That is good segue to discuss the 2.58GHz Intel Celeron N2840 processor’s performance. Toshiba chose delivering other benefits over raw speed, such as that bright, crisp, satisfying screen, Skullcandy audio, long battery life, and fanless design. The Bay Trail chip is closer in architecture to ARMs, being lower-power consuming and less-heat producing. Chromebook 2 runs remarkably cool, with no fan necessary, and near silently. But these benefits come at the cost of raw processing power, something stuttering scrolling or streaming demonstrates.
For $330, Chromebook 2 offers many other benefits, and I wouldn’t call performance a deal breaker so much as an annoyance. I can work easily enough, even with more than a dozen tabs open. That said, the little hiccups disrupt my concentration, which corrupts one of the category’s larger benefits: distraction-free computing.
The Chrome OS tabbed browser design keeps the eyes in one plane of the screen and fingers on another across the keyboard. By contrast, OS X and Windows 8.1 are considerably more distracting, particularly as eyes move up and down or across the UI to access applications, Apple’s Finder and Dock or Microsoft’s titles. Chromebook 2 introduces distraction where it shouldn’t be: when lag here or stutter there disrupts workflow, and the user’s concentration with it.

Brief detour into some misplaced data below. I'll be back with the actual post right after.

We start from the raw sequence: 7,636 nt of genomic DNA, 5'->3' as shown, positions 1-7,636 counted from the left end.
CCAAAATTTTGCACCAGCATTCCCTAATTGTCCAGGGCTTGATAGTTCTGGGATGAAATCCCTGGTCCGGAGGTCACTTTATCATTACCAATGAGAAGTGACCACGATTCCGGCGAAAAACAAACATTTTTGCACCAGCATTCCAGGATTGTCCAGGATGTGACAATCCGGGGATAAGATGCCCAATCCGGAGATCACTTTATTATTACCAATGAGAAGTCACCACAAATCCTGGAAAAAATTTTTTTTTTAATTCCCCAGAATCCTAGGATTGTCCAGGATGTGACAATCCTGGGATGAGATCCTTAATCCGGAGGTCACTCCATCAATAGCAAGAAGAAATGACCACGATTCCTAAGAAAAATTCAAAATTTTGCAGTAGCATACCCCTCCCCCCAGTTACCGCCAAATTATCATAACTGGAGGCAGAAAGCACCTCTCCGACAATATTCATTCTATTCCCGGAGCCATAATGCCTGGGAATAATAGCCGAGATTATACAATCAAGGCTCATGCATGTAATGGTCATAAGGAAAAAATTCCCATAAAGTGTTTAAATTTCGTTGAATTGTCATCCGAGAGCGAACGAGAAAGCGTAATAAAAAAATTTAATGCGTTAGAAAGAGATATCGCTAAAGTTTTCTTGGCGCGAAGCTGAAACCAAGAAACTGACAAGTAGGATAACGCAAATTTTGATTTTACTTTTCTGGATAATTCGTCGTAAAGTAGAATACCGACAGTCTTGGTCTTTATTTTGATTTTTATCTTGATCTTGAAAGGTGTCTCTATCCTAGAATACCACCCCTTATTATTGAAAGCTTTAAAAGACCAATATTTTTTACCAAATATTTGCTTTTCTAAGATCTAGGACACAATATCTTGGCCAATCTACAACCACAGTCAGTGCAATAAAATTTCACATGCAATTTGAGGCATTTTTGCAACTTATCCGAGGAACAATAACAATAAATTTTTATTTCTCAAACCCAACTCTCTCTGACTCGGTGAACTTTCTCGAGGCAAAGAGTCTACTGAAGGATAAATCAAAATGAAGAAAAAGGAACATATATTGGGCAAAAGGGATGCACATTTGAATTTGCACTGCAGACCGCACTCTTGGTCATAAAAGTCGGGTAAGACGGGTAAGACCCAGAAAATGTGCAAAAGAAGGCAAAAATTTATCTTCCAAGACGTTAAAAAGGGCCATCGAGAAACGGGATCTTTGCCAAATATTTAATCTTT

Since we’re on the topic, a reminder about overall Chromebook category benefits:
- Easy setup
- Guest-user account
- Fast crash recovery
- Instant-on capability
- Security architecture
- High-value for low-cost
- Simplicity and usability
- Hands-free IT management
- Frequent updates delivered easily
- Seamless sync with devices running Chrome
Now to others specific to Toshiba’s laptop:
Design. Appearance matters, or people wouldn’t spend so much for things that look good. The contours make the laptop feel thinner than it actually is while improving the overall sense of quality and refinement. But appearances are deceiving. This is no aluminum MacBook Pro but plastic shell. That said, the screen’s quality and vibrancy gives greater illusion that this laptop is premium priced.